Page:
CIE Seminar Series 2014 – The role of the Australian Wildlife Health Network (AWHN) and what the future holds

Rupert WoodsSPEAKER: Dr Rupert WoodsAustralian Wildlife Health Network, Sydney Taronga Zoo, New South Wales DATETuesday, 3rd June 2014
LOCATION: Geelong Campus at Waurn Ponds, Room ka4.207
TIME: 2:00 pm
Seminar will also be video linked to the following campuses: Melbourne Campus at Burwood, Room LT9 (N1.04) and Warrnambool Campus, Room C.1.13

ABSTRACT: As a result of the discovery of Australian Bat Lyssavirus and following the outbreak of Hendra virus, both disease emerging from wild animals during the 1990’s, Australia initiated the development of structures to ensure that wild animal disease were better known and managed, especially those of potential risk to people , production animals and trade. The Australian Wildlife Health Network (AWHN) was established in 2002 following a national workshop, an Australia-wide feasibility study and stakeholder consultation. Since then AWHN has proved vital to coordinate preparedness and response to wildlife and feral animal disease issues, surveillance, technical and diagnostic information across Australia.

Now that AWHN has been operating for more than ten years, a national review was undertaken, including consideration of Australia’s needs for the future, in conjunction with government agencies and AWHN clients, stakeholders and funders. The AWHN Management Group and Operations Committee and key funding agencies used the information to develop models for AWHN and management of wildlife disease in Australia to meet our needs in the coming decades.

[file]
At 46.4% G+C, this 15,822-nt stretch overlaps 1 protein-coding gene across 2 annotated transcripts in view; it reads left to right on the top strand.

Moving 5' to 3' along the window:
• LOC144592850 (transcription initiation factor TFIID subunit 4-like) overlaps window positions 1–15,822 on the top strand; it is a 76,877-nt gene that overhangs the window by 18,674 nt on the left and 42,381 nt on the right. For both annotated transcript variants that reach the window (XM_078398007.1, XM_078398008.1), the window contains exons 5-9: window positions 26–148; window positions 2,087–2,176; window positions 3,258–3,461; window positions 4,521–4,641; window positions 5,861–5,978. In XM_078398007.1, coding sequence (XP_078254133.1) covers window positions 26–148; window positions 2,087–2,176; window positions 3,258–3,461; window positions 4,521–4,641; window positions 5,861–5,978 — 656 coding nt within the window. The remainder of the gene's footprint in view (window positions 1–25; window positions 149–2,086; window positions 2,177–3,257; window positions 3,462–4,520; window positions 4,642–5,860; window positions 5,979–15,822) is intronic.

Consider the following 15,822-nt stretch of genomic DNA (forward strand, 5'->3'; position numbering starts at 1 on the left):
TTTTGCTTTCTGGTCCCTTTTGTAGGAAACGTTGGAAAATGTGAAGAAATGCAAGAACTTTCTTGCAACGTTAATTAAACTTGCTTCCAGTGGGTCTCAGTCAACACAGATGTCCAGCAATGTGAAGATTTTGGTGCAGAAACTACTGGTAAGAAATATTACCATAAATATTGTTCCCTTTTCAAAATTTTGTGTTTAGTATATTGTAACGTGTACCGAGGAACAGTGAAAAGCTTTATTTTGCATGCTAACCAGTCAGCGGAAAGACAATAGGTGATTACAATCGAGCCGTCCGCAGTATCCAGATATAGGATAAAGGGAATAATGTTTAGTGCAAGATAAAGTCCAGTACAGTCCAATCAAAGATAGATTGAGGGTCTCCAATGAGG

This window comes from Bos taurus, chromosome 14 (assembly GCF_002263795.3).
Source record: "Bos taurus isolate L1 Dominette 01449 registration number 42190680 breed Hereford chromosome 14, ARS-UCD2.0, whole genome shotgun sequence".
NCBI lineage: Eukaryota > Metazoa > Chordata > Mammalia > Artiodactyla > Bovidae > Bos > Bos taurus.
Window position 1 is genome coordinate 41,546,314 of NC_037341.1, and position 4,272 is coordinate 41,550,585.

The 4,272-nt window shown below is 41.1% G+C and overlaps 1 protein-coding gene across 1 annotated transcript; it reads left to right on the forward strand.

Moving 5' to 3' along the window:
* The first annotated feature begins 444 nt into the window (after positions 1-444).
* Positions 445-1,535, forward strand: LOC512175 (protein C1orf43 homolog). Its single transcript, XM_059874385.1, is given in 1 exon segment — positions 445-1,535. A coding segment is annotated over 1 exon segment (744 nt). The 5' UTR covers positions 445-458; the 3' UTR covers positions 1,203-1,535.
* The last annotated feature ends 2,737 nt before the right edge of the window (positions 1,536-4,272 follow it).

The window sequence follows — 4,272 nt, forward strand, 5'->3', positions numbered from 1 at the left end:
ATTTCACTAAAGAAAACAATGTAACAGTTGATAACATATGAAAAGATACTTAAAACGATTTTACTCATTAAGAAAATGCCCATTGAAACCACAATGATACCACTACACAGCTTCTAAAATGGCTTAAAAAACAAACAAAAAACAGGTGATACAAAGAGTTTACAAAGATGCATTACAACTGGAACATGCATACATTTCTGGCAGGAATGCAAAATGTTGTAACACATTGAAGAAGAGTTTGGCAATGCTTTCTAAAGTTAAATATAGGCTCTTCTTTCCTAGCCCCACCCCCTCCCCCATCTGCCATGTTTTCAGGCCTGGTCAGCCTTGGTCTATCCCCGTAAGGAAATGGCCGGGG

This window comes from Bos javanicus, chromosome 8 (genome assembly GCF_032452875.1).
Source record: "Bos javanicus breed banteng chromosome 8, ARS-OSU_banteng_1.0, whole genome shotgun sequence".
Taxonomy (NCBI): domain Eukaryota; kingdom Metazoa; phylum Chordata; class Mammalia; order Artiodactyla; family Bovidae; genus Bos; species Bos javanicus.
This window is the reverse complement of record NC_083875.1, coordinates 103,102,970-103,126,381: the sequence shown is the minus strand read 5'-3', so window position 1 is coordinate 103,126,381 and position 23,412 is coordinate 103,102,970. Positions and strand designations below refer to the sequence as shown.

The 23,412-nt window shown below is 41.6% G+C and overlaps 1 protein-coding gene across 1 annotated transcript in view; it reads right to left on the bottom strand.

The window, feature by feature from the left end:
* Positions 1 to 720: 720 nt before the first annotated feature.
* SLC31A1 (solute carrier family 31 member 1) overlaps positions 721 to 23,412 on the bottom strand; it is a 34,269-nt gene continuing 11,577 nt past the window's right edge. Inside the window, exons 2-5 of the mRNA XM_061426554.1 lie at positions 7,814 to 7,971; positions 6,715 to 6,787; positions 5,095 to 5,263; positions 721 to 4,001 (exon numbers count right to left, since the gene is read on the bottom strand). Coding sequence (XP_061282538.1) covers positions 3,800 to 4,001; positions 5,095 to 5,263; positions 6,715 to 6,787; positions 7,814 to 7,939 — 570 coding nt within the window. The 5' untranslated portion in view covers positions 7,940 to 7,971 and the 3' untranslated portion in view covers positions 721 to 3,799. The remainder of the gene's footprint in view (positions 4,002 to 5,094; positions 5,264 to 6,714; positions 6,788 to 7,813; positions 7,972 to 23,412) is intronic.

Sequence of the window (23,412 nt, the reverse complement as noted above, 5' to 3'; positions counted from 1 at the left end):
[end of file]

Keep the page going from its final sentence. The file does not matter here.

As a result, a new organisation has been established to take forward the work done by AWHN. Wildlife Health Australia commenced operating in November 2013, with funding from the Commonwealth Department of Agriculture and contributions from state and territory agencies with responsibilities for the environment, agriculture and human health and stakeholders.

It is planned that Wildlife Health Australia will be fully operational from July 1, 2014 as a separate independent legal entity. This seminar discusses the role of AWHN and what the future holds for the new organisation, Wildlife Health Australia.

BIO: Rupe has been with the Australian Wildlife Health Network from its inception. His main activity involves working with, and supporting, a diversity of stakeholders in their efforts to further develop and improve Australia’s wildlife health system. The emphasis is on surveillance and coordinating the many Australian sources of wildlife data into a single, centralised data base that can be used to protect Australia’s trade, human health and biodiversity. A second priority is in improving Australia’s wildlife emergency disease preparedness and response capability. Rupe is interested in Australia, its systems and how they organise. From July 1st, he will become CEO of the newly established Wildlife Health Australia.

For enquiries and appointments with the guest speaker, please email Natasha Kaukov.